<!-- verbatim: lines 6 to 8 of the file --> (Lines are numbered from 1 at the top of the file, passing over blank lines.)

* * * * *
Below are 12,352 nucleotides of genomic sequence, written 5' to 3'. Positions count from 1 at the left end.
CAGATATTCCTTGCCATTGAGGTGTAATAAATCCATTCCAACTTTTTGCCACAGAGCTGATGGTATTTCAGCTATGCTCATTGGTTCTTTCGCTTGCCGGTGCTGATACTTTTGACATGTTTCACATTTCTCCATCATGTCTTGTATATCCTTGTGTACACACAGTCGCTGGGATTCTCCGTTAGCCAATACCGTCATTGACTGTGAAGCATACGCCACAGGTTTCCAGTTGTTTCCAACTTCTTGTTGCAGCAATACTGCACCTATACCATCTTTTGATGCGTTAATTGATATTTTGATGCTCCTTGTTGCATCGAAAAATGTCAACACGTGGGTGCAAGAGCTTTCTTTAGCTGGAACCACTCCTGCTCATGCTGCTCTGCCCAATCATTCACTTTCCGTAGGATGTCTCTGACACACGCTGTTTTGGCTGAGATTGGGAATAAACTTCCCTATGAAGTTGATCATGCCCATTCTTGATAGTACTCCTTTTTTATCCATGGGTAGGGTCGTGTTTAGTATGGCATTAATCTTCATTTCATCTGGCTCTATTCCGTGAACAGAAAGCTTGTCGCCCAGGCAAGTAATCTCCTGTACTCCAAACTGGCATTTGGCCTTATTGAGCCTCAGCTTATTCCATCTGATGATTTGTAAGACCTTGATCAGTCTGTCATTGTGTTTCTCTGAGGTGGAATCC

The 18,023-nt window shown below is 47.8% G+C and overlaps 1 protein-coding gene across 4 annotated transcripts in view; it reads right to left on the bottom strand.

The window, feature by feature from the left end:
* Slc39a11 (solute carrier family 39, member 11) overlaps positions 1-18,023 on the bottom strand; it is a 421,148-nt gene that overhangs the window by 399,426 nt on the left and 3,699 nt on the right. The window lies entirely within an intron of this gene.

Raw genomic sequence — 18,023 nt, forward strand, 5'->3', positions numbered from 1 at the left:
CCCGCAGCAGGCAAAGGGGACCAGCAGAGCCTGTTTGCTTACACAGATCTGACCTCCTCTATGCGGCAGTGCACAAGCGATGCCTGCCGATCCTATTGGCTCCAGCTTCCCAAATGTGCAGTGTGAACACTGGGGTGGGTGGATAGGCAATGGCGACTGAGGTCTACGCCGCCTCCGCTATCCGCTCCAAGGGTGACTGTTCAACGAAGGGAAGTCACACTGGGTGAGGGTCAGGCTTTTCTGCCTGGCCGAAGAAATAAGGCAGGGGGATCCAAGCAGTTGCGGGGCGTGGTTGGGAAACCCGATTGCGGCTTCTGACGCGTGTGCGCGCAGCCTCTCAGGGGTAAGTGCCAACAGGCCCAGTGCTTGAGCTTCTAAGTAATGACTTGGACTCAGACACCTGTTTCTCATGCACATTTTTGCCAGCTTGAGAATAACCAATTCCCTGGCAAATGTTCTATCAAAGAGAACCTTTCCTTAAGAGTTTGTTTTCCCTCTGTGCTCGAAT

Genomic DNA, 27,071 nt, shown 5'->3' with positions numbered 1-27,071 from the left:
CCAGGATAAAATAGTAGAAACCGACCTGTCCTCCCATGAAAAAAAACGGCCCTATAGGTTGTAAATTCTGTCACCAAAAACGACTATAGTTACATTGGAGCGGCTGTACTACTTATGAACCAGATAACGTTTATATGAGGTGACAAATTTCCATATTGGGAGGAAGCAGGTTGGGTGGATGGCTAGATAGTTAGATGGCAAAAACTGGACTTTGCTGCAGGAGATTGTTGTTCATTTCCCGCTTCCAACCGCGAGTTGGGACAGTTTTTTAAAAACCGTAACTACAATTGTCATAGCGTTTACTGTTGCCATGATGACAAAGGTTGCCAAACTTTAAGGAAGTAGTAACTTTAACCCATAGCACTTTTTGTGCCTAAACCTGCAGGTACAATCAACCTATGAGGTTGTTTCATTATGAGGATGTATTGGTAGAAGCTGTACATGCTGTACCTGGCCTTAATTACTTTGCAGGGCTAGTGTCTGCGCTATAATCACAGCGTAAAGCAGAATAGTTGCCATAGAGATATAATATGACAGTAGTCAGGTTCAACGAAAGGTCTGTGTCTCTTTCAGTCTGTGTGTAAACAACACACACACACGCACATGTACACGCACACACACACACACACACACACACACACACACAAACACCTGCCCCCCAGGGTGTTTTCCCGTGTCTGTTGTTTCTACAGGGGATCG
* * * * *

Raw genomic sequence — 18,023 nt, forward strand, 5'->3', positions numbered from 1 at the left:
CCCGCAGCAGGCAAAGGGGACCAGCAGAGCCTGTTTGCTTACACAGATCTGACCTCCTCTATGCGGCAGTGCACAAGCGATGCCTGCCGATCCTATTGGCTCCAGCTTCCCAAATGTGCAGTGTGAACACTGGGGTGGGTGGATAGGCAATGGCGACTGAGGTCTACGCCGCCTCCGCTATCCGCTCCAAGGGTGACTGTTCAACGAAGGGAAGTCACACTGGGTGAGGGTCAGGCTTTTCTGCCTGGCCGAAGAAATAAGGCAGGGGGATCCAAGCAGTTGCGGGGCGTGGTTGGGAAACCCGATTGCGGCTTCTGACGCGTGTGCGCGCAGCCTCTCAGGGGTAAGTGCCAACAGGCCCAGTGCTTGAGCTTCTAAGTAATGACTTGGACTCAGACACCTGTTTCTCATGCACATTTTTGCCAGCTTGAGAATAACCAATTCCCTGGCAAATGTTCTATCAAAGAGAACCTTTCCTTAAGAGTTTGTTTTCCCTCTGTGCTCGAAT

Genomic DNA, 27,071 nt, shown 5'->3' with positions numbered 1-27,071 from the left: